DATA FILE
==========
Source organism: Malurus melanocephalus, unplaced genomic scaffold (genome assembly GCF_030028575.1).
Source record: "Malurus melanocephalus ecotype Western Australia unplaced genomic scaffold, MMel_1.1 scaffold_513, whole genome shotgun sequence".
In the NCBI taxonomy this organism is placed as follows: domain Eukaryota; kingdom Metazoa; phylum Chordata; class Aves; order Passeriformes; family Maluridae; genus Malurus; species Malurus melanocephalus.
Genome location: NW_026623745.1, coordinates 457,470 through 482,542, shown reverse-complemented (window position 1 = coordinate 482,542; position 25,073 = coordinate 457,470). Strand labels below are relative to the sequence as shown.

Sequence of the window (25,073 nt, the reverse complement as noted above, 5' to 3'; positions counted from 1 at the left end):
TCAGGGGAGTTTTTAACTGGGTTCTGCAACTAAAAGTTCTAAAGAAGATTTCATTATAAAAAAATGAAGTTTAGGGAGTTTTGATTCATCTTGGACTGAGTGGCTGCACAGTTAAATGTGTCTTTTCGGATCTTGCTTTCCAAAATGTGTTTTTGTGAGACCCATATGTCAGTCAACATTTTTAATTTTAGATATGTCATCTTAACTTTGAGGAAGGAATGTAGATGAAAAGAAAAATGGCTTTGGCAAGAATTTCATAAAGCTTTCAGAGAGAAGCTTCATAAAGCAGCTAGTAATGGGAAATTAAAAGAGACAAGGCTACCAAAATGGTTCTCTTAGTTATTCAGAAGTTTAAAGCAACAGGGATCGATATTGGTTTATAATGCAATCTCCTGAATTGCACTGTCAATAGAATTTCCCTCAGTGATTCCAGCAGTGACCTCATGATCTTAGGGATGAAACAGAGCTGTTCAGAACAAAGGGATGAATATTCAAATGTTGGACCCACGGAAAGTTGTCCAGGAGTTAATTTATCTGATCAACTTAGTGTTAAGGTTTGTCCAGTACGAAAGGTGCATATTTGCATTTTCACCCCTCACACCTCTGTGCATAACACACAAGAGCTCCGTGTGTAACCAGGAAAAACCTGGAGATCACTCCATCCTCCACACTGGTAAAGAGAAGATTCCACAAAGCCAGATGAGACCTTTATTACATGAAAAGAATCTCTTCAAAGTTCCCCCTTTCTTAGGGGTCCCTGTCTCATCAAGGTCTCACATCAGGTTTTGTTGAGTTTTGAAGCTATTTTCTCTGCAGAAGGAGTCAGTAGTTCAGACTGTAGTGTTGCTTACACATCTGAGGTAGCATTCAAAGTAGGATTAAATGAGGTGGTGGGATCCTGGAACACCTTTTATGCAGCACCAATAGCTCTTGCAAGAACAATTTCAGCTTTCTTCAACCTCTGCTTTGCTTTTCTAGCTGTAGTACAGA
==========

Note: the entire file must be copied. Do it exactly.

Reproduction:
Source organism: Malurus melanocephalus, unplaced genomic scaffold (genome assembly GCF_030028575.1).
Source record: "Malurus melanocephalus ecotype Western Australia unplaced genomic scaffold, MMel_1.1 scaffold_513, whole genome shotgun sequence".
In the NCBI taxonomy this organism is placed as follows: domain Eukaryota; kingdom Metazoa; phylum Chordata; class Aves; order Passeriformes; family Maluridae; genus Malurus; species Malurus melanocephalus.
Genome location: NW_026623745.1, coordinates 457,470 through 482,542, shown reverse-complemented (window position 1 = coordinate 482,542; position 25,073 = coordinate 457,470). Strand labels below are relative to the sequence as shown.

Sequence of the window (25,073 nt, the reverse complement as noted above, 5' to 3'; positions counted from 1 at the left end):
TCAGGGGAGTTTTTAACTGGGTTCTGCAACTAAAAGTTCTAAAGAAGATTTCATTATAAAAAAATGAAGTTTAGGGAGTTTTGATTCATCTTGGACTGAGTGGCTGCACAGTTAAATGTGTCTTTTCGGATCTTGCTTTCCAAAATGTGTTTTTGTGAGACCCATATGTCAGTCAACATTTTTAATTTTAGATATGTCATCTTAACTTTGAGGAAGGAATGTAGATGAAAAGAAAAATGGCTTTGGCAAGAATTTCATAAAGCTTTCAGAGAGAAGCTTCATAAAGCAGCTAGTAATGGGAAATTAAAAGAGACAAGGCTACCAAAATGGTTCTCTTAGTTATTCAGAAGTTTAAAGCAACAGGGATCGATATTGGTTTATAATGCAATCTCCTGAATTGCACTGTCAATAGAATTTCCCTCAGTGATTCCAGCAGTGACCTCATGATCTTAGGGATGAAACAGAGCTGTTCAGAACAAAGGGATGAATATTCAAATGTTGGACCCACGGAAAGTTGTCCAGGAGTTAATTTATCTGATCAACTTAGTGTTAAGGTTTGTCCAGTACGAAAGGTGCATATTTGCATTTTCACCCCTCACACCTCTGTGCATAACACACAAGAGCTCCGTGTGTAACCAGGAAAAACCTGGAGATCACTCCATCCTCCACACTGGTAAAGAGAAGATTCCACAAAGCCAGATGAGACCTTTATTACATGAAAAGAATCTCTTCAAAGTTCCCCCTTTCTTAGGGGTCCCTGTCTCATCAAGGTCTCACATCAGGTTTTGTTGAGTTTTGAAGCTATTTTCTCTGCAGAAGGAGTCAGTAGTTCAGACTGTAGTGTTGCTTACACATCTGAGGTAGCATTCAAAGTAGGATTAAATGAGGTGGTGGGATCCTGGAACACCTTTTATGCAGCACCAATAGCTCTTGCAAGAACAATTTCAGCTTTCTTCAACCTCTGCTTTGCTTTTCTAGCTGTAGTACAGA